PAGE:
Banda-Bari (Cabbage Balls in Gravy)

This is an economical dish from Nepal. Gram flour made of ground chickpeas. Substitute any similar flour or buckwheat flour.

Banda-Bari (Cabbage Balls in Gravy

  • Servings: 4
  • Difficulty: easy
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Posted by threeovens.


  • 1 small cabbage
  • 3 medium potatoes
  • 1 large onion, chopped
  • 2 teaspoons cream
  • 1 egg
  • 2 tablespoons chopped cilantro
  • 4 green chilies chopped
  • 1/2 teaspoon fresh ground black pepper
  • salt
  • 2 tablespoons all purpose flour
  • 2 tablespoons gram (chickpea or besan) flour
  • water
  • 1 cup butter


  • 1 large onion, chopped 
  • 2 tablespoons oil
  • 2 large tomatoes, chopped
  • 2 cups water
  • 2 tablespoons chopped cilantro


  1. Shred the cabbage and boil in water until tender. Let cool, then squeeze out the liquid once cool enough to handle. Reserve the liquid.
  2. Boil the potatoes. Peel and mash.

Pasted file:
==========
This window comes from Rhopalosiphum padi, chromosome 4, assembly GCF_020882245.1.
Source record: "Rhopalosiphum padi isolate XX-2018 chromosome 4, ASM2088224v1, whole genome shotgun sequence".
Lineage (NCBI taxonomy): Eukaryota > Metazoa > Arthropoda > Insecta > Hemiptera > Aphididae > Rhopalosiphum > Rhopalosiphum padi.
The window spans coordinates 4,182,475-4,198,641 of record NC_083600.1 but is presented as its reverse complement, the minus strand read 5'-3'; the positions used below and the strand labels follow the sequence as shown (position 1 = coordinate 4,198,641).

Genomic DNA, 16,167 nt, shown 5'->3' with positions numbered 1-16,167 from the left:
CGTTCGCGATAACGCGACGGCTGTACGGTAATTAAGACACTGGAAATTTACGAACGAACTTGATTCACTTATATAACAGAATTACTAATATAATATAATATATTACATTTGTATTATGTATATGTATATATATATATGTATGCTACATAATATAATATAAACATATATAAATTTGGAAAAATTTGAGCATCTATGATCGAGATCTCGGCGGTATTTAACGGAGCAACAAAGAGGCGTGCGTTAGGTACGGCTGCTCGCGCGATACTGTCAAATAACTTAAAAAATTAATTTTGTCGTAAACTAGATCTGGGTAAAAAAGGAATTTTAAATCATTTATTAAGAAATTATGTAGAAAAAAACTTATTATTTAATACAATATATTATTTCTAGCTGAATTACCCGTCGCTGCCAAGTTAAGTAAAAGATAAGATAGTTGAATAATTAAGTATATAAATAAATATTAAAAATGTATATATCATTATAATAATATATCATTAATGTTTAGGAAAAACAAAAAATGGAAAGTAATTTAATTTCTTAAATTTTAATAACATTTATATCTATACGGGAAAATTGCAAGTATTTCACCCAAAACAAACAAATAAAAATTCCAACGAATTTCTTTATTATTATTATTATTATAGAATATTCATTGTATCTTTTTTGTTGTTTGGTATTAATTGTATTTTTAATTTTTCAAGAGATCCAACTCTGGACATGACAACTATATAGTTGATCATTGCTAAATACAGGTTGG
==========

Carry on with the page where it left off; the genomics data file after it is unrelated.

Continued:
3. In a bowl, combine the potatoes, cabbage, onion, cream, egg, cilantro, and chilies. Season with salt and pepper.
  4. Combine the flours and add a little water so that the mixture is like a thin pancake batter.  Add to cabbage mixture.
  5. Form the cabbage and potato mixture into balls and fry in a little butter in batches. You may not use all the butter.


  1. To make the gravy, use a food processor to form a paste from the onions.
  2. Use a food processor, or other method, to form a paste from the onions. Fry this onion paste in the oil for about 5 minutes, stirring frequently to prevent scorching.
  3. Stir in the tomatoes and water, cooking and stirring until cooked and the gravy thickens.
  4. Spoon the gravy into a serving bowl, add the fried cabbage balls, and garnish with cilantro.


Shanghai Stir-Fried Pork with Cabbage

pork and cabbage

The cuisine of Shanghai, also called Hu Cuisine, is closely related to two of it’s neighboring provinces, Jiangsu and  Zhejiang.  Together the cuisine is known as Benbang Cuisine.  I wonder if that is where we get “Bang Bang Chicken?” (it’s not – I was trying to be funny).  Two ingredients that can contribute to making a dish characteristic of the cuisine of Shanghai is the combo of soy sauce and sugar.  Cooking with alcohol is also popular, giving us drunken fish, drunken crabs, and drunken chicken.  In Shanghai “red cooking” is also popular.  That is a style of stewing which produces a red color to the food through the use of soy sauce and fermented bean paste or caramelized sugar.  Continue reading